The IUCN World Conservation Congress was held Sept. 3 to 11 in Marseille, France.
CASE STUDY: The people of Barnes Hill community are working together to restore their community reservoir, which was built in the 1890s to provide the village with fresh water in times of drought but had fallen into disuse and disrepair.
Water shortages during a recent four-year drought led to serious impacts, not only on plants and animals but also on human health and sanitation. The village nurse documented illnesses at the clinic that were directly related to a lack of water for basic needs. The drought and the need for water brought the people together to seek solutions, and in 2015 this led to the formation of the Barnes Hill Community Development Organization.
Since the project began, the villagers have cleared out the mud and debris that had accumulated in the reservoir over many years, and have controlled invasive species, including coralita vines (Antigonon leptopus).
Most of the original structure for the reservoir was still present and villagers are repairing the walls and other features, and will add a new roof. There is also a plan is to build a second reservoir, because the community has grown significantly since the original reservoir was built and it is not large enough now to supply the whole community during severe droughts. This expansion has been made possible because of a gift of land, which means that the site has grown from two to seven acres.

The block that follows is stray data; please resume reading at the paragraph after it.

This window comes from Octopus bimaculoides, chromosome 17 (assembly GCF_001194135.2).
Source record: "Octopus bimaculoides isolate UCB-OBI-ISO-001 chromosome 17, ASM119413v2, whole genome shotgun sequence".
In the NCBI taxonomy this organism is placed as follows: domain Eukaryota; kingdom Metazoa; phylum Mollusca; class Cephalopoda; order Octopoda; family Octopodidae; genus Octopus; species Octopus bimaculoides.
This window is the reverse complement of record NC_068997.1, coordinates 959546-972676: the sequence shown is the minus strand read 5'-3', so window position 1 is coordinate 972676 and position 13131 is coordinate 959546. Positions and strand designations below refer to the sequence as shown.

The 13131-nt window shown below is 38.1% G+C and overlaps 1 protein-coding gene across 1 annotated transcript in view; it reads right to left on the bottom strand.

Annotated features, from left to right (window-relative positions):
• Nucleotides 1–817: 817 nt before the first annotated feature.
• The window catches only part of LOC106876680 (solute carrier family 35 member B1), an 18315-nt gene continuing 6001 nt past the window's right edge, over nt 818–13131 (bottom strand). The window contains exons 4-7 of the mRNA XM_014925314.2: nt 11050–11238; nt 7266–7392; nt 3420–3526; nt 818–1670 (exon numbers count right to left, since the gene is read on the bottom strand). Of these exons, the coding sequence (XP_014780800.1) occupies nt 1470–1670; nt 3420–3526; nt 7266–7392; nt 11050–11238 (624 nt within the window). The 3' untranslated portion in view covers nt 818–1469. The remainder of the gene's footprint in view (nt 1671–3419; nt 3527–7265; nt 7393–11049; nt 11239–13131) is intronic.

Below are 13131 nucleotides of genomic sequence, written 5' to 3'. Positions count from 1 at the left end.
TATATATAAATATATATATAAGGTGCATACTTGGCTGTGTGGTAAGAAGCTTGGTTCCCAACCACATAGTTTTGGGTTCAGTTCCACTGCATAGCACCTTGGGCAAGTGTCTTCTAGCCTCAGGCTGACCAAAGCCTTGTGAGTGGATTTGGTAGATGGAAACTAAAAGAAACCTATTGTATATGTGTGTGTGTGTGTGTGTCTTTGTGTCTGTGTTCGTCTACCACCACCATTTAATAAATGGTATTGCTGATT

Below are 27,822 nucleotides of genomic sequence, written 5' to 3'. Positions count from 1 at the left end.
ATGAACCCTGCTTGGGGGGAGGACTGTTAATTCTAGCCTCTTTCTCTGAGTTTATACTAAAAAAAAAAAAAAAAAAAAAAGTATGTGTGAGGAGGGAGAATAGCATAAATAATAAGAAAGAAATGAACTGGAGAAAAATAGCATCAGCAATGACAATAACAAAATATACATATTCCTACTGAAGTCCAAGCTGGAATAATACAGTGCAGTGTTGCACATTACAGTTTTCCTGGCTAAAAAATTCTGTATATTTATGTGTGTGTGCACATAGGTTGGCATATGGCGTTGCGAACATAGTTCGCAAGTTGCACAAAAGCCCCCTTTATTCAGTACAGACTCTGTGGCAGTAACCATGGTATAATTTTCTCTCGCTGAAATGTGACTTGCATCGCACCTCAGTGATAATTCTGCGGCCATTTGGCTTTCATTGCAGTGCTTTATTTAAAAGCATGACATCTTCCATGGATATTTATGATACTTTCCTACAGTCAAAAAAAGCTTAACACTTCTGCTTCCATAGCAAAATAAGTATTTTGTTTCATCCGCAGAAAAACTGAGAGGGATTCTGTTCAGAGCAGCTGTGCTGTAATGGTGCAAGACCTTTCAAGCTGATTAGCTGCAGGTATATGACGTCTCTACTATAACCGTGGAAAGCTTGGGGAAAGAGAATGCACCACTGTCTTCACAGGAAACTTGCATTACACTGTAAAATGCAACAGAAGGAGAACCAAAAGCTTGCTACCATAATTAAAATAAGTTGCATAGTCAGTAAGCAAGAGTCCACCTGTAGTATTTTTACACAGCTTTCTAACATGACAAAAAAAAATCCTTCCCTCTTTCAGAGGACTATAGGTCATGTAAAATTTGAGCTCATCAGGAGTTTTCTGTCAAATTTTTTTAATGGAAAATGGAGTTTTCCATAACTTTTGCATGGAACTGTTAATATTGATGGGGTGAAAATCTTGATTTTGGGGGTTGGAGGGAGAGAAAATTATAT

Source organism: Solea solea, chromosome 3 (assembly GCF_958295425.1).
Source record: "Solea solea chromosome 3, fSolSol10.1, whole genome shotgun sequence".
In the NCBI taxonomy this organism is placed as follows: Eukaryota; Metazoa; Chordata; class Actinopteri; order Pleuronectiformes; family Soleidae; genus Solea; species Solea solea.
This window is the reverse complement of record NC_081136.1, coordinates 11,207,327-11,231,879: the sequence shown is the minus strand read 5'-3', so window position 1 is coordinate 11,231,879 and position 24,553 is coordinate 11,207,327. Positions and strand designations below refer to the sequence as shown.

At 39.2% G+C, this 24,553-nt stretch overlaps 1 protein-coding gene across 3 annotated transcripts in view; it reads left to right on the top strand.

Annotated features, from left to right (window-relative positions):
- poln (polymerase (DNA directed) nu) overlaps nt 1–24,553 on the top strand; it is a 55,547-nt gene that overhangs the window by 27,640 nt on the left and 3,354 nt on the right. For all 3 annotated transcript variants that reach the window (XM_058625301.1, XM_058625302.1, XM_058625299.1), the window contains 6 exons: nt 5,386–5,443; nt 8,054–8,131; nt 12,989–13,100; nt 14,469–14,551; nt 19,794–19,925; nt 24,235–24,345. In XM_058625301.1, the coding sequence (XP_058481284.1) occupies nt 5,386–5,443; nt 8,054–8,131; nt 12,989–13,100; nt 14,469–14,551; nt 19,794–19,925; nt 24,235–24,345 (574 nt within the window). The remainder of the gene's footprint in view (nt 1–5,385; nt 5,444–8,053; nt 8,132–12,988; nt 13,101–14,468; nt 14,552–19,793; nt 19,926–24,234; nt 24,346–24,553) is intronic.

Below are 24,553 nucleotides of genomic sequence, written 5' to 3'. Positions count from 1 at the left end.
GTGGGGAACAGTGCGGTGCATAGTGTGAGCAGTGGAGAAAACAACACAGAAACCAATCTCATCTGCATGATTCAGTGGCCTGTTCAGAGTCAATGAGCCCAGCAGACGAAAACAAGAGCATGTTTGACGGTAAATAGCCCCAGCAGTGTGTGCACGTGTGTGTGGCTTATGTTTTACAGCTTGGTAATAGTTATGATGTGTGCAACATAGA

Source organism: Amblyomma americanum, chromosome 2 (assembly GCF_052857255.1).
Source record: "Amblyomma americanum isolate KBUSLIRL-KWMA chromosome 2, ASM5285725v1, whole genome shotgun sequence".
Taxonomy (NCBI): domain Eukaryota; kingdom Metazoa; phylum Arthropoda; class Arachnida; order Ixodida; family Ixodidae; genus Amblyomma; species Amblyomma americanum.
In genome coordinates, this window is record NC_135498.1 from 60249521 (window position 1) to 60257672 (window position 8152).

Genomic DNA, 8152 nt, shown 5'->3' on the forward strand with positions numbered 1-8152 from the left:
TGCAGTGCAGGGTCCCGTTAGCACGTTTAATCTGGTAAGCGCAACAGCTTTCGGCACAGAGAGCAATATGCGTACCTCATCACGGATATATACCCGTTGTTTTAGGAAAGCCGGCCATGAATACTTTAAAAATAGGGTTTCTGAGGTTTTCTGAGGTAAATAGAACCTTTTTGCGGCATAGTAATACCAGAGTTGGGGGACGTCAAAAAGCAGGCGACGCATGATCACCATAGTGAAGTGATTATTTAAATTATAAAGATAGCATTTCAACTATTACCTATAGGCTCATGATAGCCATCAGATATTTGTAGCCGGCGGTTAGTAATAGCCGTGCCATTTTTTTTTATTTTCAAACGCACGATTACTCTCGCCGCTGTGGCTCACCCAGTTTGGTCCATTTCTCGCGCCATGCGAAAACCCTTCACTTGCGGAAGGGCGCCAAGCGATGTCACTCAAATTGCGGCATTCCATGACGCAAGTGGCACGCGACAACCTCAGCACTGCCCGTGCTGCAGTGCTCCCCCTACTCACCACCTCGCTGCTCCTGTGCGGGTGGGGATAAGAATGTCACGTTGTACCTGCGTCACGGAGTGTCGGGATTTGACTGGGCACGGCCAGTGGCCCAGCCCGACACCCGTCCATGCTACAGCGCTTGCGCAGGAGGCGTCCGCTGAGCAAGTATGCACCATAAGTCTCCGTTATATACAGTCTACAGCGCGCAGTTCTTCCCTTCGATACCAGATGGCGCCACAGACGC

The BHCDO is also working more broadly to develop the area as a heritage site, with green spaces and historical trails. The vision is to revive and restore the community’s culture, environment and identity, and to build new sources of sustainable livelihoods, especially for women, through community-based tourism.
A natural resource inventory is ongoing, archival information is being matched with features found on the site, and older members of the community are sharing their knowledge and experiences with youths to better connect them with the past. The BHCDO has written to the Cabinet proposing the creation of a new cultural and heritage site, which would provide legal protection for the site, and which would continue to be managed by the community.
The effective management of this site rests on strong partnerships based on the passion, commitment and connectedness of the people involved. This initiative has motivated other community groups to mount actions and find community solutions, based on respect for our local biodiversity and heritage and a vision of living in harmony with our natural environment.
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Again, yet again, the Water Catchment technology needs to be upgraded to the 22nd, yes 22ND Century technologies!
They will not only help tremendously during the dry season’s but will assist during the replacement and upgrade of the outdated main water systems!
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